Concrete Blonde's desert life

She had walked past the rattlesnake several times, recalls Johnette Napolitano, before she finally recognized it, coiled up and ready to strike, blending in with the floorboards of her Joshua Tree house.

Unfortunately, she couldn’t catch and release it.

“I am way too far from a hospital to mess with that,” says the singer, who stumbled upon the reptile — the fourth she’s found on her secluded property — a few weeks ago, as she was preparing to go on tour with her old 1980s combo Concrete Blonde, reformed for the 20th-anniversary reissue of its definitive “Bloodletting” album.

“So I looked him in the eye and said ‘I’m really sorry, and I know I’m going to pay for this,’ and I picked up a mic stand and took him out, chopped him into three pieces.”

The next morning, Napolitano — who brings Concrete Blonde to The City on Saturday — awoke to find one of her dogs, Frieda, dead beside her. “And it wasn’t from a bite, either — she’d been going for a little while,” she says. “So the desert will always win, and when you live there you have to respect it.”

Why did she move there from Hollywood 10 years ago? Easy, she replies: “I’d rather look at a snake than deal with some of the bulls— in the music business. With a rattler, I know what he wants. And he knows what I want.”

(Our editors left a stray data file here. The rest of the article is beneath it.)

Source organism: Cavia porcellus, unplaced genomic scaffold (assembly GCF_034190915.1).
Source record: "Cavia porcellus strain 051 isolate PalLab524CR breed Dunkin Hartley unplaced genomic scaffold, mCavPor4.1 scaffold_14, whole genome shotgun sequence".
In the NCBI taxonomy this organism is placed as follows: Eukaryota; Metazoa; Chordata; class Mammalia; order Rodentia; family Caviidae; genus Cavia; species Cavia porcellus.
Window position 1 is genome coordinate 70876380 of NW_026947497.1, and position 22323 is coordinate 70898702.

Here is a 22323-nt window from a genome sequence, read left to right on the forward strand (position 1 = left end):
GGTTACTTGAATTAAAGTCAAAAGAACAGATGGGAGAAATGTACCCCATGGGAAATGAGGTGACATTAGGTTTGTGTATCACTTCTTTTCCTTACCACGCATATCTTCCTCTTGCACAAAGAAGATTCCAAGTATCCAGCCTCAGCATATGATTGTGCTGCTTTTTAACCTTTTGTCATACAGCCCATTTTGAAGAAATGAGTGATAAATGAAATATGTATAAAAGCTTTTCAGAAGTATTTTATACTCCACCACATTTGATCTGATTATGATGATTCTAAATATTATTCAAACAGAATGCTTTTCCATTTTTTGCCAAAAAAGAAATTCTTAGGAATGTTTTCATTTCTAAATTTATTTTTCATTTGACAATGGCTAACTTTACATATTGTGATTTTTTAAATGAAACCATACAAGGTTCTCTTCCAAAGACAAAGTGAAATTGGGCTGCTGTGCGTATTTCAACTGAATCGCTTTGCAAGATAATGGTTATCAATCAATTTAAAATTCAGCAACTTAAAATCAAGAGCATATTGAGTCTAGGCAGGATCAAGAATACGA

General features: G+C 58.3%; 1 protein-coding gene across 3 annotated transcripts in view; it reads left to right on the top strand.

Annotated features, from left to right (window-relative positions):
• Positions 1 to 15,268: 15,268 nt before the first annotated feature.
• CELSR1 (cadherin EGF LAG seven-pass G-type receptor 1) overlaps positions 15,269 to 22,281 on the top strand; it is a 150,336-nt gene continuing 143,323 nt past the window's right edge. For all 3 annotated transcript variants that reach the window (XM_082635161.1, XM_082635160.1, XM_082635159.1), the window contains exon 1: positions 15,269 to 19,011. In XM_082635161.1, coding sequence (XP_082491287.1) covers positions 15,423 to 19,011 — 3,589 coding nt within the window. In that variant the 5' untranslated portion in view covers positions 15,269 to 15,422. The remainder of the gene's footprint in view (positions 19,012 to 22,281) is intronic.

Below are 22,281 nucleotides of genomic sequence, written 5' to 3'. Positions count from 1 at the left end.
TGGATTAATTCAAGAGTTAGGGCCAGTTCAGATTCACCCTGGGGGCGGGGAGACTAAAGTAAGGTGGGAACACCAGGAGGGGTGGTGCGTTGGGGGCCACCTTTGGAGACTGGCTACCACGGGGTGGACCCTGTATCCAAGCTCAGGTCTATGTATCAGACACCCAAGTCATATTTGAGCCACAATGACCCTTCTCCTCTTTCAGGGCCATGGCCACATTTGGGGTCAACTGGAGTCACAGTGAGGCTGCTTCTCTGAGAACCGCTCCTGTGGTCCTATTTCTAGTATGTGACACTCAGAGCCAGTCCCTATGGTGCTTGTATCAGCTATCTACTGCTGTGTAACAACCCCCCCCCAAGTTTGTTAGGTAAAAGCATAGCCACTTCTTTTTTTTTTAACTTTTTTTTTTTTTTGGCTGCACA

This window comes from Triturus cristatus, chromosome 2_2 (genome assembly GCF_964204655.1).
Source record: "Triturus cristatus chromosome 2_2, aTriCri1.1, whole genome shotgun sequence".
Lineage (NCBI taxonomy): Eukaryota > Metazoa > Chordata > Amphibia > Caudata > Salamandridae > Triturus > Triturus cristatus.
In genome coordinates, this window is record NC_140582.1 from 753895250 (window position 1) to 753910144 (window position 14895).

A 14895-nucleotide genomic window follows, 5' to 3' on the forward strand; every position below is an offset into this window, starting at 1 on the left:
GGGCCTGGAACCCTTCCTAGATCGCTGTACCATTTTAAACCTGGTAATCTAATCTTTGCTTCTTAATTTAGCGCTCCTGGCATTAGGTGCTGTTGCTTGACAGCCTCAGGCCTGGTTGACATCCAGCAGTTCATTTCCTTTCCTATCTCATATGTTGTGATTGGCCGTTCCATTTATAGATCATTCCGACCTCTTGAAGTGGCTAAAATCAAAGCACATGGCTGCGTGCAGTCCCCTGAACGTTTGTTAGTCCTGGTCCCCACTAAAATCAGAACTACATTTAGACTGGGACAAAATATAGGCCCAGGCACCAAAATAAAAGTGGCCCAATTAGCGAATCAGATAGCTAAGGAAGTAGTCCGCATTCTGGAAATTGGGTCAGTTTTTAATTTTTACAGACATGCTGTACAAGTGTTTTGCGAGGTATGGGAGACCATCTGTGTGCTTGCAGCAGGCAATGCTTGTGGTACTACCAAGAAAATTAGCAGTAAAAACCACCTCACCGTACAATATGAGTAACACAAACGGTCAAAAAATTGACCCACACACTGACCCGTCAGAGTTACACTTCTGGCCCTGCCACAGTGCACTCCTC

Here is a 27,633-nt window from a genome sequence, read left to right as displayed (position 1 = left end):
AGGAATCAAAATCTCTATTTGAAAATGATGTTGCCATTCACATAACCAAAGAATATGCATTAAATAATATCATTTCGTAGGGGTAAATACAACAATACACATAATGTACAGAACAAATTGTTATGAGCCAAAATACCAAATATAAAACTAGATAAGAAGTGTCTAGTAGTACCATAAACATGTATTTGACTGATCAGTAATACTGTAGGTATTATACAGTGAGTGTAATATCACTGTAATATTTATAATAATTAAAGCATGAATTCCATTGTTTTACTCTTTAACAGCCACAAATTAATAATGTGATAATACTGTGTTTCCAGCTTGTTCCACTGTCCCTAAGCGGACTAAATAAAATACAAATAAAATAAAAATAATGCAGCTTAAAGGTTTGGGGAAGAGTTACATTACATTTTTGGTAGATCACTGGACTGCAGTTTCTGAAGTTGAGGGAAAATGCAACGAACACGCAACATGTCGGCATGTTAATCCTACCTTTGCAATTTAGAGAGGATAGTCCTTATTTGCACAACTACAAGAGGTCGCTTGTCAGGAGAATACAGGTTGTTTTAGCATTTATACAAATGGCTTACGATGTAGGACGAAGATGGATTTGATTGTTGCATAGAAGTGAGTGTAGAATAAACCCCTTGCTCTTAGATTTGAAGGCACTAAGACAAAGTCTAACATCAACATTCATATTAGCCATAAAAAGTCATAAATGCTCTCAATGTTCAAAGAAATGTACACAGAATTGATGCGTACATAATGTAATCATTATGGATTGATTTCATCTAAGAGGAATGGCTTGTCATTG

Ironically, Napolitano, 52, credits the high desert with saving her life. “Now I have five acres, I’m off a dirt road, and it’s just awesome,” says this Renaissance woman, who built an adjacent barn to house the collection of antique sewing machines she employs in her latest craft, dressmaking.

“So it’s a healthier life — the air’s cleaner, my car insurance dropped, and I can sit out there and create art and support myself without stress, because I don’t have a high overhead.”

Napolitano just home-recorded her latest Gothic-blues solo set, “Sketchbook 3,” and undertook a religious-themed multi-media installation called “Saints and Crosses.”

She also sculpts clay into elaborate rosaries, and just published “Rough Mix,” her hand-illustrated book of poems, essays and lyrical reflections.

She agreed to the “Bloodletting” tour to honor her late biker father. “He always loved the band, and he would’ve said, ‘Do it!’” she says.

As someone who enjoys utilizing found objects in her artwork, did Napolitano at least put that rattler’s tail to aesthetic use? “Dig this,” she says. “Rattlesnakes are actually losing their rattles, evolving out of them! So if you think you’re going to get a warning from one, you can forget it!”

Concrete Blonde

Where: The Regency Ballroom, 1290 Sutter St., San Francisco
When: 8:30 p.m. Saturday
Tickets: $30 to $32
Contact: (800) 745-3000,